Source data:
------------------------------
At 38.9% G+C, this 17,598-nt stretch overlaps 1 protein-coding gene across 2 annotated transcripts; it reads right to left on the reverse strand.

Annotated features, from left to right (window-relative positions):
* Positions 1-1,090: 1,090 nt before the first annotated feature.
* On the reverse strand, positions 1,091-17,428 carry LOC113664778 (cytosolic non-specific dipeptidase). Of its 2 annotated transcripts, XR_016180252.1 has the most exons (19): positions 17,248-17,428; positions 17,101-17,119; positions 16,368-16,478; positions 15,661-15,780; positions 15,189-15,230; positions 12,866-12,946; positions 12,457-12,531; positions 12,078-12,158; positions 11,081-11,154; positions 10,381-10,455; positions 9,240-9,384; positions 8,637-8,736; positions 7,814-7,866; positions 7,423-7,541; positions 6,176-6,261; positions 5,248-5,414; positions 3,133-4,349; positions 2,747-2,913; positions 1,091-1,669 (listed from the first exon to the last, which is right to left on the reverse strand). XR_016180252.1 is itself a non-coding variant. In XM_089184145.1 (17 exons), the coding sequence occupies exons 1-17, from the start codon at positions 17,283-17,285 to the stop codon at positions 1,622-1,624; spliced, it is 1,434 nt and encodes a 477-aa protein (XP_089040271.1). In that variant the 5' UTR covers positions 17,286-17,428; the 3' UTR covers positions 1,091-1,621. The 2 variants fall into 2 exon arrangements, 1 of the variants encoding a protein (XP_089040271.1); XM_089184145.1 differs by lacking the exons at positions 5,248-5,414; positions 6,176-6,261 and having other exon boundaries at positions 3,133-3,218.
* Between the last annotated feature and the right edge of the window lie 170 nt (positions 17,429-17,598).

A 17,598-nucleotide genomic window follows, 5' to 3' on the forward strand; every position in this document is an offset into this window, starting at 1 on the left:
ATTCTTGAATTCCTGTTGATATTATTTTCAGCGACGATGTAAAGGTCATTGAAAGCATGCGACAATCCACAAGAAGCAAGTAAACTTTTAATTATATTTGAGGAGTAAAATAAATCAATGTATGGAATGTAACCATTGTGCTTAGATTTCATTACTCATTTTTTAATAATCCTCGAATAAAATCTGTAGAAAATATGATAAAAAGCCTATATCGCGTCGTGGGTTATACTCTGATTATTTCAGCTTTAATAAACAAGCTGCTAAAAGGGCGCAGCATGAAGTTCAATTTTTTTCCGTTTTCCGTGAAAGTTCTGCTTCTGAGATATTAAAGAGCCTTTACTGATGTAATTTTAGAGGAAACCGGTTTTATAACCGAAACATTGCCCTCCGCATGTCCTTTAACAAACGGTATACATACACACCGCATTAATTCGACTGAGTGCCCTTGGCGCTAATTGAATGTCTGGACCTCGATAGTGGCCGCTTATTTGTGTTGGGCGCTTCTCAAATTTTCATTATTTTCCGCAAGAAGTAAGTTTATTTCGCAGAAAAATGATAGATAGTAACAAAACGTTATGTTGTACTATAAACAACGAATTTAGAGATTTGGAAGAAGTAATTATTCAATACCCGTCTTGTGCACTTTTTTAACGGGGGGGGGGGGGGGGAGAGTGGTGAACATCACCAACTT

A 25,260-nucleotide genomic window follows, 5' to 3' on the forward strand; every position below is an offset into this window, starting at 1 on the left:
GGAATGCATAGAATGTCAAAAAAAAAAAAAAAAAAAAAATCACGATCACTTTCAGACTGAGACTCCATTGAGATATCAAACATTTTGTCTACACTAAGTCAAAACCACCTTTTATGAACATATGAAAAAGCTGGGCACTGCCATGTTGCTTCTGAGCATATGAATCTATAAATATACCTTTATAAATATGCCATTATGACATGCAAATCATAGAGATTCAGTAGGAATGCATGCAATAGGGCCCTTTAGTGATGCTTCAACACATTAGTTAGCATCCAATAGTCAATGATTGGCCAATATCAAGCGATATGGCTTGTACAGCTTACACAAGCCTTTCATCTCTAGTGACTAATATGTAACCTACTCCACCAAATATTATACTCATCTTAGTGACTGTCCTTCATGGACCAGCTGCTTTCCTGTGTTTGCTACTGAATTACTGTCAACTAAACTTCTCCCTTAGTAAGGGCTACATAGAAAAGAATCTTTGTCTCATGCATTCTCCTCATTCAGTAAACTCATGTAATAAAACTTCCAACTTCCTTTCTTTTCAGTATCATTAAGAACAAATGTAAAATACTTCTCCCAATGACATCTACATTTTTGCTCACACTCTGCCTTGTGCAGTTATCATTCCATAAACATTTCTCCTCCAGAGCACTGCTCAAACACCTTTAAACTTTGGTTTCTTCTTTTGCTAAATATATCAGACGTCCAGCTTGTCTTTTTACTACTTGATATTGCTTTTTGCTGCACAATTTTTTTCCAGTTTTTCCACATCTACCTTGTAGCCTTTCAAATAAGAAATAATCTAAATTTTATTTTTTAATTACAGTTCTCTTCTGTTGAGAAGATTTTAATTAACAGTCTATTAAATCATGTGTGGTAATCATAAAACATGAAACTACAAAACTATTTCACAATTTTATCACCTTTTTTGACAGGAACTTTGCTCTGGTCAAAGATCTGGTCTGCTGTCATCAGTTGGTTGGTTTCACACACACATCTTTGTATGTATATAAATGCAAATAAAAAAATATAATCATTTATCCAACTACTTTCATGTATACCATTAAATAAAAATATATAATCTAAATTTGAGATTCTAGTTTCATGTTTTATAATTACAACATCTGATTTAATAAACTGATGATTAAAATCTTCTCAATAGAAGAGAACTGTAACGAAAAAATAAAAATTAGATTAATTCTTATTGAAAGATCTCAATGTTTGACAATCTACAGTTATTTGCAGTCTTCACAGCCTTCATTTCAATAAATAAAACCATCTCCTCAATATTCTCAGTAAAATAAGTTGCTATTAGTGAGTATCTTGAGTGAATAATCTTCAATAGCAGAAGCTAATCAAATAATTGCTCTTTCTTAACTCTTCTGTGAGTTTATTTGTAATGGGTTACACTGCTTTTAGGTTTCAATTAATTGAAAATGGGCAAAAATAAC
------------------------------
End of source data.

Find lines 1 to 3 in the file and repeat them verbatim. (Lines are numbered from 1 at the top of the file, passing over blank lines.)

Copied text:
At 38.9% G+C, this 17,598-nt stretch overlaps 1 protein-coding gene across 2 annotated transcripts; it reads right to left on the reverse strand.

Annotated features, from left to right (window-relative positions):
* Positions 1-1,090: 1,090 nt before the first annotated feature.